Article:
Follow-up care for Eye Cancer

Executive Summary

Follow-up care for eye cancer refers to the after-treatment protocols conducted by the healthcare team to look after recurrence, manage the side effects, and monitor the patients’ overall health. Both medical and physical examinations are included in the follow-up care of eye cancer. Watching the recurrence of eye tumor is seen in test reports of follow-up care. The symptoms due to the long term effects of radiation therapy are treated. The methods of follow-up treatment are often associated with chemo sessions, radiation therapies, and more. It is essential to have a follow-up care plan for eye cancer patients. The patient tends to think majorly about eye cancer symptoms and related to them. The doctor will propose checks and testing to check for late effects based on the patient’s eye cancer treatment symptoms. Managing the side effects while receiving treatment is a critical follow-up care approach. Personalizing the follow-up care plan is essential for patients with eye cancer conducted by the medical care team. Effective communication with the doctor regarding the long term effects of all the treatments will be effective in the future.

Follow-up Care for Eye Cancer

Care for a cancer patient does not end with the end of active treatment that was going on. Even after that, the health care team looks after the cancer recurrence, managing the side effects developed due to the treatment and monitoring your overall health. This is called follow up care.

Your follow-up care includes medical tests, physical examination or both ​1​

Doctors usually keep track of your recovery in the months and years ahead. MRI scans done at regular intervals and a history and physical examination are best to monitor if the tumour is stable or is trying to come back.

People who had radiation therapy or have chosen active surveillance should be monitored sharply, around every three to six months. Patients who have had the eye removed surgically should receive an annual eye examination, and doctors should monitor the orbit sharply for the next two to three years.

All people treated for intraocular melanoma need to be monitored to see for any sign that cancer may have spread to other body parts. This process can include a physical examination, blood work, and imaging tests, such as a chest x-ray, ultrasound, CT scan, or PET scan, every 6 to 12 months. The doctor can work with you to decide on an appropriate follow-up care plan ​2​.

Cancer rehabilitation is usually recommended, and this could mean any of a wide range of services, such as physical therapy, career counselling, pain management, nutritional planning, and emotional counselling.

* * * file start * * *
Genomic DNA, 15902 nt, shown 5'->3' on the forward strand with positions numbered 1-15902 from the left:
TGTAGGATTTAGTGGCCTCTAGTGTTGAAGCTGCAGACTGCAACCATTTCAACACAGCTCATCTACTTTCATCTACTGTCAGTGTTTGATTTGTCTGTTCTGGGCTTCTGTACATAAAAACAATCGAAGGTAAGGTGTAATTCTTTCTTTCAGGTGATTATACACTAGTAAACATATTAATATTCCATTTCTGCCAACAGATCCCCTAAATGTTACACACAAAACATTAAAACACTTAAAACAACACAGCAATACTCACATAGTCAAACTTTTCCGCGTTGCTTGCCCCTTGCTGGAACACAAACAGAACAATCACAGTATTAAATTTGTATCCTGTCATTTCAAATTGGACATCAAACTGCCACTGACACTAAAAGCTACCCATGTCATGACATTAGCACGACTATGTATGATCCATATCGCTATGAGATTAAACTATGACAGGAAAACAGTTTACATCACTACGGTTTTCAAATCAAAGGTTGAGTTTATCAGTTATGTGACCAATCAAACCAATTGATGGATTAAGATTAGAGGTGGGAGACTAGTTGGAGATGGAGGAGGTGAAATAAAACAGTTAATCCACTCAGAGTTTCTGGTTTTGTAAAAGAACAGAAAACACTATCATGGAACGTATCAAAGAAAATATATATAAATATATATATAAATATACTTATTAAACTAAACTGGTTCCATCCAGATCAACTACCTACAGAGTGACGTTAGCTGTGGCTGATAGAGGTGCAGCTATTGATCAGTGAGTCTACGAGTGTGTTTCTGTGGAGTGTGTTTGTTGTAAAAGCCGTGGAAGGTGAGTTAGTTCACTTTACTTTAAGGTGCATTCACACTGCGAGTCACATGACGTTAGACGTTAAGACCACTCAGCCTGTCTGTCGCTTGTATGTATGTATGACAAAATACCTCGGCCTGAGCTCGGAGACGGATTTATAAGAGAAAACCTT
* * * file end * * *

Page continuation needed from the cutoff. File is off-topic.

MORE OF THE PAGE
Watching for recurrence

One of the things to take care of after cancer treatment is recurrence. Cancer recurrence happens when a few cancerous cells remain even after treatment; they again grow until they show up any signs or symptoms or are seen in test reports. 

For eye cancer, a recurrence even after five years is possible. Between 6-12 months, it’s essential to check for recurrence or metastasis. Imaging tests recommended may include looking for cancer in the liver.

Scan-xiety is often used for the patient or the family’s stress before the follow-up tests. Commonly, a recurrence is found when a person has new symptoms or an abnormal finding on physical examination. 

Managing long-term and late side effects

Most people encounter different side effects while receiving treatment. But in some patients, side effects linger beyond the treatment duration. These are the long term side effects. 

Late side effects can develop after months or even after years of treatment. 

Both late and long term, these side effects can be both physical and emotional.

Keeping personal health records

Along with your doctor, you should work together to develop a personalized follow-up care plan. Some patients, after the treatment, continue to see their oncologist, while others go back to the care of their family/primary care doctor. This usually depends on various factors, including the type and stage, side effects, health insurance rules, personal preferences, beliefs and expectations.


  1. 1.
    Steeb T, Wessely A, et al. Patterns of care and follow-up care of patients with uveal melanoma in German-speaking countries: a multinational survey of the German Dermatologic Cooperative Oncology Group (DeCOG). J Cancer Res Clin Oncol. Published online November 21, 2020:1763-1771. doi:10.1007/s00432-020-03450-0
  2. 2.
    Cebeci Z, Tuncer S, Kebudi R. Clinical Features and Long-Term Follow-Up of Patients with Retinoblastoma in Turkish Children Older Than 5 Years of Age. Journal of Ophthalmology. Published online January 21, 2020:1-5. doi:10.1155/2020/8148013